You'll be hearing a lot more about the Sweden Democrats. Speaking of which, we have with us here in the room Kent Ekeroth (please stand, Kent), international secretary of the Sweden Democrats. He'll tell you more about the situation in Sweden later in the conference.

 

Hungarian Prime Minister Viktor Orbán has been denounced by Western media as "xenophobic" for his opposition to taking in Muslim refugees.

Finally, some observations about Eastern Europe, that part of Europe formerly part of the Soviet bloc. It experienced, to refer back to Mr. Greenfield's presentation, true and full socialism, indeed communism. Inoculated by that experience, its residents are not interested in trying socialism again. One consequence of this is that they speak frankly, in ways unheard of in Western Europe. Viktor Orban of Hungary talks about the Christian civilization of Europe. The Slovak and Polish governments say sure, we'll take Syrian refugees, but only the Christians among them.

That their elected leaders, people in positions of power, such as the prime minister of Hungary, say things unimaginable in Western Europe is important, not just because suddenly Eastern Europe is in play as the pathway to Western Europe, but also because they articulate ideas their counterparts in Western Europe dare not express. This is a new element that suddenly came into the equation only in the last half year, one that possibly has serious implications for an alternate way of understanding the immigration and Islam issues throughout the whole of Europe.

In brief, my message is: Don't give up on Europe. It's not yet Eurabia. Positive responses to the crisis now underway do exist. It's by no means certain the Europeans will respond constructively, but it's a real possibility. We Americans, in our various ways, can help guide them in the right direction. Thank you.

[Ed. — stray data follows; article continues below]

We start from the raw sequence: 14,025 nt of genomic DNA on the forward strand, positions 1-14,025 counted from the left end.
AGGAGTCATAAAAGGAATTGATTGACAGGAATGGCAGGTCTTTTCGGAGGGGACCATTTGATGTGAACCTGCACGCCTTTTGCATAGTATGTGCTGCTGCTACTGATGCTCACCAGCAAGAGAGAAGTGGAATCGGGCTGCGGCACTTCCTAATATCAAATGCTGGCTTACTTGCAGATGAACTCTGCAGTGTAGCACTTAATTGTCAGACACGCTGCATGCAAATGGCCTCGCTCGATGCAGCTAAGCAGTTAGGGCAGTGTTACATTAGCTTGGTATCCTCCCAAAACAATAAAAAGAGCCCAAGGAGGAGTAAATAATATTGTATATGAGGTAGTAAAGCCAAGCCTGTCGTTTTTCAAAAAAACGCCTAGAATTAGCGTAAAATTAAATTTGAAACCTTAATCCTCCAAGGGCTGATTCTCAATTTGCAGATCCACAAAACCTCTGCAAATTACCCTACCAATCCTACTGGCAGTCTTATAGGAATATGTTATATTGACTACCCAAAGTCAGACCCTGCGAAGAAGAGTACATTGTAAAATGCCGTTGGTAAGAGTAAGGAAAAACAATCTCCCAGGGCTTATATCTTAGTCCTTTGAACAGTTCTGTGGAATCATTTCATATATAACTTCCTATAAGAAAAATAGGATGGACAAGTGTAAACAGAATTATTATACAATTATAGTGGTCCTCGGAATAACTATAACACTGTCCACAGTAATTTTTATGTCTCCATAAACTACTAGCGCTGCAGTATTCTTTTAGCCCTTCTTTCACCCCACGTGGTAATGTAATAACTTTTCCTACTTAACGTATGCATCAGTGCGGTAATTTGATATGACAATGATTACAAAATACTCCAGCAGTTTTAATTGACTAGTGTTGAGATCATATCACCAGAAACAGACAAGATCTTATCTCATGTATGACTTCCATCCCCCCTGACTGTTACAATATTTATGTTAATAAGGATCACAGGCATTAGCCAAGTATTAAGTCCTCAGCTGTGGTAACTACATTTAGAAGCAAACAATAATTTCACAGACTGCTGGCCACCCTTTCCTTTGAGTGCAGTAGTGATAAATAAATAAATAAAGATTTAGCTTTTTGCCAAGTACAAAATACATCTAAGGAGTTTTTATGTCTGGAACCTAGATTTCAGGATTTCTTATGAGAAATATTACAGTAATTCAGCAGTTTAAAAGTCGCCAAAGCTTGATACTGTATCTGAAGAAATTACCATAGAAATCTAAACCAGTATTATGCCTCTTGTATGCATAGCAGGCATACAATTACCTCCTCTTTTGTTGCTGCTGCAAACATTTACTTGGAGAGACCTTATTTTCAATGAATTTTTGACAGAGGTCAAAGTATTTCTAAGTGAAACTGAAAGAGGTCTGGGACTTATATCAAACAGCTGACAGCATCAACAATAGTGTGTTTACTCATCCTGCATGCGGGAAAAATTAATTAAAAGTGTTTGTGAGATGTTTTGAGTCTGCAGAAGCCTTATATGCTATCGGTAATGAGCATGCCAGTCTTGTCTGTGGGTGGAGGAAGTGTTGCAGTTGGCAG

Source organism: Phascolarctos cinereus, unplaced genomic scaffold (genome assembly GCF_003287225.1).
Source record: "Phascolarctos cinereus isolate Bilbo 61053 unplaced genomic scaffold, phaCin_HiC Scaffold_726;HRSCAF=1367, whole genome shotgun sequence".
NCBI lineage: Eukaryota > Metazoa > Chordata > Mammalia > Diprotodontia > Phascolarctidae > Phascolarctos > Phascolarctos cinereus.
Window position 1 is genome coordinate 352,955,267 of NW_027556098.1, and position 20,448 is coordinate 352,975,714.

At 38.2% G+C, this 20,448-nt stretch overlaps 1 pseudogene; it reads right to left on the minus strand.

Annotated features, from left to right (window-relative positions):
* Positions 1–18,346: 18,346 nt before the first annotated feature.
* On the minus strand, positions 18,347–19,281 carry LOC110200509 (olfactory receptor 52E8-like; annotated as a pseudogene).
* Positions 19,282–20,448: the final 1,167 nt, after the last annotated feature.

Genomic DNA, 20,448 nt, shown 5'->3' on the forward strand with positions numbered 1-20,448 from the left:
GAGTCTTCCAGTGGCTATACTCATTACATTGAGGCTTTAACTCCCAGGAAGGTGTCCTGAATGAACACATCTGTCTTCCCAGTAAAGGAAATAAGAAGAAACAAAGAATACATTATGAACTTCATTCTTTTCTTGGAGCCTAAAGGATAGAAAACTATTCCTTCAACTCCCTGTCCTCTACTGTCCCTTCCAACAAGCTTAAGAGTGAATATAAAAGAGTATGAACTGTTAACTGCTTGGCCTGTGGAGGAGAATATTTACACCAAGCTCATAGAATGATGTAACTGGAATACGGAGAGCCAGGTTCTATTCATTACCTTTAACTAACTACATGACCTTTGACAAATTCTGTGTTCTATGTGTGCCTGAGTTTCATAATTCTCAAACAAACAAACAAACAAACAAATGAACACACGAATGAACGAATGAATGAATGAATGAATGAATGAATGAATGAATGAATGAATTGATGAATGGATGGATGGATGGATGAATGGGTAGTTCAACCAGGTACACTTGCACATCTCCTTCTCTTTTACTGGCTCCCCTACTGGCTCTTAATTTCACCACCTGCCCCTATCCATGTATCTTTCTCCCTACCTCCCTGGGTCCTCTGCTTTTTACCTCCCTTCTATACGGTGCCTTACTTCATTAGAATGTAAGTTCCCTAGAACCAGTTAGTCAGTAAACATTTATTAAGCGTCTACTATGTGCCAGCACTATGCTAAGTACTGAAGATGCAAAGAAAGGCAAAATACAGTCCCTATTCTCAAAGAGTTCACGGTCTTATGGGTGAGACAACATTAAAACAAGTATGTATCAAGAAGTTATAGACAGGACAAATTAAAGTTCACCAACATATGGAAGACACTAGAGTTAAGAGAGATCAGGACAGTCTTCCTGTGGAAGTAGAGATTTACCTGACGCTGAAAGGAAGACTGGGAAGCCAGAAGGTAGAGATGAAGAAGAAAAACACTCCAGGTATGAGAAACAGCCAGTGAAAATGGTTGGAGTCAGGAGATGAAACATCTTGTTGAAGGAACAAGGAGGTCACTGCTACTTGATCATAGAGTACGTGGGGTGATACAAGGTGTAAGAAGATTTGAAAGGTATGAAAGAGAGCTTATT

Excerpt from the Question & Answer Period

Daniel Pipes: I'd like to add a word of caution [to the prior conversation celebrating the West and denigrating Muslims]. I'm a historian, and the role of a historian is to understand how things change over time. In this context, I'd like to interject two words: communism and Nazism. The Muslim world has never developed anything remotely as evil as what we in the West have developed. Let's not get too high on our horses.We Westerners have a lot in our history to be very ashamed of.

Yes, the Muslim world is at a low point today, going through a crisis, and the West is not going through a comparable crisis. But this is but a brief moment in time. In 1943, where would you have rather been living? In Germany or in Iraq? In Italy or in Senegal? Let's not say that the Judeo-Christian world is so wonderful on the one side, while the Islamic world is so horrible on the other.

"Let's not get too high on our horses. We Westerners have a lot in our history to be very ashamed of."

Let me put it differently, as you [the questioner] attend a Jewish school. In the long history of Jews living in predominantly Christian and Muslim lands, it is striking to note that from the origins of Islam until the close of World War II, that is to say from 622 until 1945, a very, very long period of time, Jews almost always fled from Christian-majority countries to Muslim-majority countries. They voted with their feet because they rightly expected to be better off in Muslim countries. It's only the last 70 years, since 1945, a moment in time, that Jews have fled Muslim-majority countries for predominantly Christian countries.

So let's keep some perspective. Yes, I agree with all the specifics that have been mentioned - that the current immigration is only one way and not the other way, that there's only one civilization where girls are being genitally mutilated, and so on; all true. But things change over time. We were not always who we are today and Muslims were not always who they are today. Do keep this in perspective.

This observation offers grounds for hope that the Muslim situation can get better. In my career, starting in 1969, it's been almost nothing but getting worse but that has the positive implication that things could get better. It also implies we Westerners should not be too proud of ourselves and assume that nothing can go wrong for us, because we too can make monumental mistakes, too. Note the rise of the Golden Dawn movement, an atrocity, in Greece, the home of Western civilization. Please, let's not be too proud of ourselves and not too condemnatory of Muslims.